Cure for the Common Cody

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During Huffman's first fifteen years as ol' Cody, he hung on to his job at Gates Rubber. After that, he retired. "Hell, it got to be full-time doing ol' Cody," he elaborates. "One summer I was in Germany five times! And I've been to Ireland, England, and they wanted me at EuroDisney in Paris. For eight months!"

By the time his Bill career peaked a few years ago, the turning-seventy Huffman no longer had to use artificial whitener on his hair and beard -- nature had taken care of it. The look-alike contest he'd helped to start at the Buckhorn (and which, according to the bylaws, can be won only once by a contestant) had run through twenty different winners. He had two steady sidemen to help with equipment and skits: "a plain old cowboy I call Fetch-n-get, and ol' Red Bear -- he's an Indian." He'd even built a show tent similar to the one in which Cody relaxed between shows, with its old Army bed and buffalo robes. Whether he might still be missing any bit of Bill, and whether he might find it at Mack's auction, Huffman is reluctant to say.

"I did hear he had quite a collection of original posters," he offers. "I know who he got them from, and I would have liked to have gotten them first."

There is a certain symmetry between Mack's auction and the quietly whispered rumor that Huffman himself may retire.

"I've said that myself," Huffman admits. "I might even do it."

But that would mean giving up Bill -- no easy feat after all this time in the spotlight.

"And I do kind of feel like him," Huffman says. "A couple of years ago, out at the Stock Show, I particularly did. They played ol' Cody's music, and the crowd was the same -- or at least that's how they looked. They cheered so hard it made the hair come up on the back of my neck."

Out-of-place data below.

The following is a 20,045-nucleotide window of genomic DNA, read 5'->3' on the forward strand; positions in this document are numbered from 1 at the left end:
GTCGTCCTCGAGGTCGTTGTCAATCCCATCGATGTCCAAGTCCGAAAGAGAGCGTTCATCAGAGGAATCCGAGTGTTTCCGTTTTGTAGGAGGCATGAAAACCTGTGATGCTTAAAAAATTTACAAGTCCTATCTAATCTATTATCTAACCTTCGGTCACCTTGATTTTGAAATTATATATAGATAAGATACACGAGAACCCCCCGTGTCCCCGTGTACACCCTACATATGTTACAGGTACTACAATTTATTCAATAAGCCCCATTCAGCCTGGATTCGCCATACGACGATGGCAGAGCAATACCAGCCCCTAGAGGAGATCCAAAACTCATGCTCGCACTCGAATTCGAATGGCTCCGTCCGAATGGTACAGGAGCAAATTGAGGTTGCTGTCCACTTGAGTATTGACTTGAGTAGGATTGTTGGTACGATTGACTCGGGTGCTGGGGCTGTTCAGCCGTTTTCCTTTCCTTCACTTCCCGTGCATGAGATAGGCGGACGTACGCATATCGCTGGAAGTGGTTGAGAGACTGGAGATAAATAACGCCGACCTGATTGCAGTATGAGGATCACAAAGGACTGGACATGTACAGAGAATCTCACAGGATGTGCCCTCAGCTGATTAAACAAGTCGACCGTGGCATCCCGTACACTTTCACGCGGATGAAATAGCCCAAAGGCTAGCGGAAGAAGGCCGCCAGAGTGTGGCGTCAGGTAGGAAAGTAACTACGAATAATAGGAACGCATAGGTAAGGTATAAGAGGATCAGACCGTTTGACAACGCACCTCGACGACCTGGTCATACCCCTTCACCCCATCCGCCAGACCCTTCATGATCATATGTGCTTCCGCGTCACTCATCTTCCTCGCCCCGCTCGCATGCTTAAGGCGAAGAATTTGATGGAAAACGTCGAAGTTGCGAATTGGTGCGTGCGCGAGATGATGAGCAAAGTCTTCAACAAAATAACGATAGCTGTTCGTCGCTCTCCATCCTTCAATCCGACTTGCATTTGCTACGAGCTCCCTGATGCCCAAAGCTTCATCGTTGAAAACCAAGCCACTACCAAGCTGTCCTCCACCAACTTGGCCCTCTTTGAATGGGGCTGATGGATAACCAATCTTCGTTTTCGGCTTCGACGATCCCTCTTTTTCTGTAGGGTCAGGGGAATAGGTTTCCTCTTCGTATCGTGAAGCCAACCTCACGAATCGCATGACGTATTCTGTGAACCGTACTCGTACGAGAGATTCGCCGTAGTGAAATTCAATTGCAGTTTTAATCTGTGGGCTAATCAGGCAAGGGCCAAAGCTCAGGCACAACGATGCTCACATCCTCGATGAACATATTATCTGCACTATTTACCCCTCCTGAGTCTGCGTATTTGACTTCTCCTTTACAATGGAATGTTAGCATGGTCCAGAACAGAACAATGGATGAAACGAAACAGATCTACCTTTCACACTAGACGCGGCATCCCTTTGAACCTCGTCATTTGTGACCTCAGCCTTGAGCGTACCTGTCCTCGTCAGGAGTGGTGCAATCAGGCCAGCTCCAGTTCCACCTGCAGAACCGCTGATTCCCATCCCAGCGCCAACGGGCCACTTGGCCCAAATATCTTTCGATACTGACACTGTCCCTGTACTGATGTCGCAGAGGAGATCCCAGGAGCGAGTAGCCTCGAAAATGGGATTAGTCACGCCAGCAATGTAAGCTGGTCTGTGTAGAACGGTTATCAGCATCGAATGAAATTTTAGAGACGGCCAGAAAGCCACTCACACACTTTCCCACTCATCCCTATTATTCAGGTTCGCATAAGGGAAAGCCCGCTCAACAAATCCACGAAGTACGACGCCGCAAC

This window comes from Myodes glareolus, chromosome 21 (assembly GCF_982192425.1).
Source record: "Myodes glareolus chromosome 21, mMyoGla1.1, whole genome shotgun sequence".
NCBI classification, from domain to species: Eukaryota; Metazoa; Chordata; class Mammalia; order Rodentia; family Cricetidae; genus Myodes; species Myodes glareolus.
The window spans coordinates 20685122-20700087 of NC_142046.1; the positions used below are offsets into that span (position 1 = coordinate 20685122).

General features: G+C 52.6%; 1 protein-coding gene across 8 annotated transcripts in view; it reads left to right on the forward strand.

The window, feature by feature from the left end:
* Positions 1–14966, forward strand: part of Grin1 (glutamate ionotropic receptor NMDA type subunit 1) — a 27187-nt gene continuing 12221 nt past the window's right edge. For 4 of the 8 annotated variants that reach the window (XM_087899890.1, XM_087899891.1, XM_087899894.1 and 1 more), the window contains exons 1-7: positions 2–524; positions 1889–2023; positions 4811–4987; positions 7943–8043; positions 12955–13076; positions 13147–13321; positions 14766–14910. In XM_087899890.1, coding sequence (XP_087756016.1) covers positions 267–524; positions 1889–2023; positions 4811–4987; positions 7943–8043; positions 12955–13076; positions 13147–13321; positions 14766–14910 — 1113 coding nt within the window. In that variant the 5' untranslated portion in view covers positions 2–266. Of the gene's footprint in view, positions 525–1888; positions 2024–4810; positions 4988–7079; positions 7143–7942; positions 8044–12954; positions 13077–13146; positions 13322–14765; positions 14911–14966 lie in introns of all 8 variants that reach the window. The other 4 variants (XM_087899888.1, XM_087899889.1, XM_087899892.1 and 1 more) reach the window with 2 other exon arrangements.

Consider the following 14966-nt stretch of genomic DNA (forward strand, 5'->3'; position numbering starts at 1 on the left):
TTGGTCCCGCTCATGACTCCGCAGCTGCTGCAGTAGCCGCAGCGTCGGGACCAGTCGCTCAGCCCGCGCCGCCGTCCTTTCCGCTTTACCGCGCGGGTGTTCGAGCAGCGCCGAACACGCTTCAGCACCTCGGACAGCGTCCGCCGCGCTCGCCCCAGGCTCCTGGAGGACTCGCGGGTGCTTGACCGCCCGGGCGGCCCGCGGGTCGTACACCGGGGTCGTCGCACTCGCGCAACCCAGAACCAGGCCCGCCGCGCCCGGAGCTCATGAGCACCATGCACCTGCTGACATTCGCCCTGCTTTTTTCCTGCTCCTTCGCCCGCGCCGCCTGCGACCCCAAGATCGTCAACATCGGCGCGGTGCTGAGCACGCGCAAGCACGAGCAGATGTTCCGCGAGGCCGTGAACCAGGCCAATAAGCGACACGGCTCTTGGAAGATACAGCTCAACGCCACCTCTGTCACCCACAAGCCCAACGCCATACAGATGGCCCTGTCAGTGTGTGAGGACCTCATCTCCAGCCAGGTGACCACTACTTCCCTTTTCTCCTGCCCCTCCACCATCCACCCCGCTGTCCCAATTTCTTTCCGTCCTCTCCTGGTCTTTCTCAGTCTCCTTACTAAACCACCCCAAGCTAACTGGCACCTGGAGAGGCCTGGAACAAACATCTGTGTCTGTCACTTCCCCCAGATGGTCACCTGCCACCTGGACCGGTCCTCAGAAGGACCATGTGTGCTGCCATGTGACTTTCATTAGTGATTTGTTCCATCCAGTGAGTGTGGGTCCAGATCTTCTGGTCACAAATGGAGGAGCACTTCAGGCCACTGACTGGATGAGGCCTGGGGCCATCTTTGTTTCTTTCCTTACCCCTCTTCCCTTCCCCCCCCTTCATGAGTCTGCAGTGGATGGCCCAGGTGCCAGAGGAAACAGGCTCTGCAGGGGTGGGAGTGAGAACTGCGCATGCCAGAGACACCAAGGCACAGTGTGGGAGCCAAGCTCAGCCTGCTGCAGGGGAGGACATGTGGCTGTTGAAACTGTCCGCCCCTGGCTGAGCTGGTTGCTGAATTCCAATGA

As auction day approaches, Mack gets busier, but never too busy for coffee at Cox's Diner, a business that, like a few others in Garden City, was once owned by Mack.

"Hell, we have coffee three times a day in these little towns," he says, looking around at the company. Three babies in high chairs are stationed near the window. A waitress sits across the room with a friend, speculating on the faithlessness of someone named Nick. Ron McMillan, the former Village Idiot and current Native American craftsman, comes in from an afternoon of weed whacking.

"Usually there's someone in here who wants to know what I'm going to do next," Mack says. "I like to say, 'Oh, I think I'm going to do what you do. Maybe I'll open a car wash kind of like yours, or I might do small-engine repair.' I like to make them nervous that way, even if it is a fib. Bill told a lot of fibs, you know."

And Bill's still drinking a lot of coffee -- maybe three times a day in Cox's Diner?

"Could be," Mack admits. "As kids, we all wanted to be someone else. And we still do, don't we?"

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Robin Chotzinoff
Contact: Robin Chotzinoff